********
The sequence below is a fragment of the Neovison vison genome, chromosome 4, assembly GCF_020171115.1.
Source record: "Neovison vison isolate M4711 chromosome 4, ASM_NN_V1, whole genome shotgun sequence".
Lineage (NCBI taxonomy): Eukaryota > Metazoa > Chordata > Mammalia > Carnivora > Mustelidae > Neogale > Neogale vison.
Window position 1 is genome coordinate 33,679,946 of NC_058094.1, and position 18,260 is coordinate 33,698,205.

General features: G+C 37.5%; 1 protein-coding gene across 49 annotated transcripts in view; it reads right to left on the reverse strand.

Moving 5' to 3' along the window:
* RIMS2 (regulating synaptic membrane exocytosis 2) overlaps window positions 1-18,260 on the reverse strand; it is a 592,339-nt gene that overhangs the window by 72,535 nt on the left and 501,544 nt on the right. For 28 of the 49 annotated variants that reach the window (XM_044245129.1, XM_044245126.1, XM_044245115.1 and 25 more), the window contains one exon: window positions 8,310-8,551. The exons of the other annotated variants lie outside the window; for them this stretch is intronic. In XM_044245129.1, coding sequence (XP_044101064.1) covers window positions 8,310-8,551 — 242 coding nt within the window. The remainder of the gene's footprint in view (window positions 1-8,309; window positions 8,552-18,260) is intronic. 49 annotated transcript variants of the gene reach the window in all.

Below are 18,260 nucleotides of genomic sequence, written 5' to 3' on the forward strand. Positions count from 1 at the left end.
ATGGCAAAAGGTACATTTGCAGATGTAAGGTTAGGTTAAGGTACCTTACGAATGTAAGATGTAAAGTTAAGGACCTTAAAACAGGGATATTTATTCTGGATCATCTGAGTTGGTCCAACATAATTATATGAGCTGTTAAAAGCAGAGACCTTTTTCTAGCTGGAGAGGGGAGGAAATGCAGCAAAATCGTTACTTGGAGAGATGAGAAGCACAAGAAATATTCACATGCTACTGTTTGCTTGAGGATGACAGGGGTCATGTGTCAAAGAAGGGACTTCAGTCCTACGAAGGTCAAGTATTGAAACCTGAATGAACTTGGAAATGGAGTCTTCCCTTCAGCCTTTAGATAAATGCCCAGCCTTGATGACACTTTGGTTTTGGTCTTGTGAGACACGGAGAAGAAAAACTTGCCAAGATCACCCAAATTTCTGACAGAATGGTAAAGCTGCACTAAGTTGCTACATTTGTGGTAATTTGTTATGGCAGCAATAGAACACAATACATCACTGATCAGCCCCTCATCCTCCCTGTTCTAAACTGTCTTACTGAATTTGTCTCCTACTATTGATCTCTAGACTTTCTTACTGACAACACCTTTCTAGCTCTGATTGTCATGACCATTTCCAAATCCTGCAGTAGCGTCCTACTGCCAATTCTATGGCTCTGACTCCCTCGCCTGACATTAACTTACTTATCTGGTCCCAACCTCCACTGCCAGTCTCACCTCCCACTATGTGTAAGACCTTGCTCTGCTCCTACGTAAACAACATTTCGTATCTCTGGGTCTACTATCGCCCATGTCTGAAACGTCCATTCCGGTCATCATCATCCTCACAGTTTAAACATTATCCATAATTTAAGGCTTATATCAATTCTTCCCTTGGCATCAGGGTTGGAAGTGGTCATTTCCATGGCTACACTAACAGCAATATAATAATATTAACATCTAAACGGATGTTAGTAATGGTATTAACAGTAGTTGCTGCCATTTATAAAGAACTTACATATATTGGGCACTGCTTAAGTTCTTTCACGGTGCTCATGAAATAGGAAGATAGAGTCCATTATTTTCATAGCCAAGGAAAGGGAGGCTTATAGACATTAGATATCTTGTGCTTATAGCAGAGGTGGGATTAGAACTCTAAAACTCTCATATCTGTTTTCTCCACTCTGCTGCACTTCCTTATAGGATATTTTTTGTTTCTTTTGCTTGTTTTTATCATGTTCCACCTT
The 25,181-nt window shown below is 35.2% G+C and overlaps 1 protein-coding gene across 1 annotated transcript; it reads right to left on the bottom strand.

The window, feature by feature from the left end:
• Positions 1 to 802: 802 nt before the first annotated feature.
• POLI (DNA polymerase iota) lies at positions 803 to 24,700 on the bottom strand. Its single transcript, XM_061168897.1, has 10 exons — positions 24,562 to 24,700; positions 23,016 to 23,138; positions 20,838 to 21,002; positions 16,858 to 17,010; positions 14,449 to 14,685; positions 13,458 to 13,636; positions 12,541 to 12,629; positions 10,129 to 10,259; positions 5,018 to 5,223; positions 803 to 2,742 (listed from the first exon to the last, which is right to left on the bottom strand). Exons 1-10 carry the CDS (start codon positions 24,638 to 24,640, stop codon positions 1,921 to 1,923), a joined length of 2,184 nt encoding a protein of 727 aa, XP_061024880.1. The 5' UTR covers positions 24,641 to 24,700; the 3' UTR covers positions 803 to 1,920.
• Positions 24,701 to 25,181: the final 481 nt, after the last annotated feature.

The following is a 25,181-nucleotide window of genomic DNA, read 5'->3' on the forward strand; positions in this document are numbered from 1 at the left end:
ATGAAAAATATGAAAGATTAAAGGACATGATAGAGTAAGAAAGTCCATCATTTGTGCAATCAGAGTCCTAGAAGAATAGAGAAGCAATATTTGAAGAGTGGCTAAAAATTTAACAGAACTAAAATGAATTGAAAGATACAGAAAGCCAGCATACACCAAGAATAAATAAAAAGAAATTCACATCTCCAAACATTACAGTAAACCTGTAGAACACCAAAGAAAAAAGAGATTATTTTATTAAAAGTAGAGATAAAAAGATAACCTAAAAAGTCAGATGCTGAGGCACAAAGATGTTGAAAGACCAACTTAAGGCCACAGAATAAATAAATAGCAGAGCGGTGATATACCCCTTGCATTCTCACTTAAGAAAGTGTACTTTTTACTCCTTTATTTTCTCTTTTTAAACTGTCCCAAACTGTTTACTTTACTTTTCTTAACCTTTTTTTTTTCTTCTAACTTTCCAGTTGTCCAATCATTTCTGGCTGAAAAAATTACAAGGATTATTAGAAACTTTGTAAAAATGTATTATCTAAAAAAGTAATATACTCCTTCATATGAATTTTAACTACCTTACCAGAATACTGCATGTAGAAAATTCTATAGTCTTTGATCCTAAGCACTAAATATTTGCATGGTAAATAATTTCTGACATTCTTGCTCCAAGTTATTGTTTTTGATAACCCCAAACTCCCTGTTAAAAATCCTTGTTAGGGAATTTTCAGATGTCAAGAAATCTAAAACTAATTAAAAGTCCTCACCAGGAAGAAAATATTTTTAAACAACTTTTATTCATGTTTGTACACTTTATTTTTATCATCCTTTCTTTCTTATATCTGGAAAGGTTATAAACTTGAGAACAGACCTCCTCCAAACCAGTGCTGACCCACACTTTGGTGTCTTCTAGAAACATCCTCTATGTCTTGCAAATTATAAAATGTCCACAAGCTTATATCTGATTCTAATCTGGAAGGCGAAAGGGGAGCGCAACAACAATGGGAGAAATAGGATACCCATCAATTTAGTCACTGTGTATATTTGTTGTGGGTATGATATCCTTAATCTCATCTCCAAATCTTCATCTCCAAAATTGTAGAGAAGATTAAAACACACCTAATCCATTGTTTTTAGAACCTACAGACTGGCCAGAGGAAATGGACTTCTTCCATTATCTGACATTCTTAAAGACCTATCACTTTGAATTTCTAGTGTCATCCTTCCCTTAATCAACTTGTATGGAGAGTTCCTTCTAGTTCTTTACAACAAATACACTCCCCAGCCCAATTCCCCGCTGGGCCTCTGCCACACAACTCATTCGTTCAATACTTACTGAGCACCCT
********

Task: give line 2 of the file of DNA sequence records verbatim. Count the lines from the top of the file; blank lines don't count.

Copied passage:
Source record: "Neovison vison isolate M4711 chromosome 4, ASM_NN_V1, whole genome shotgun sequence".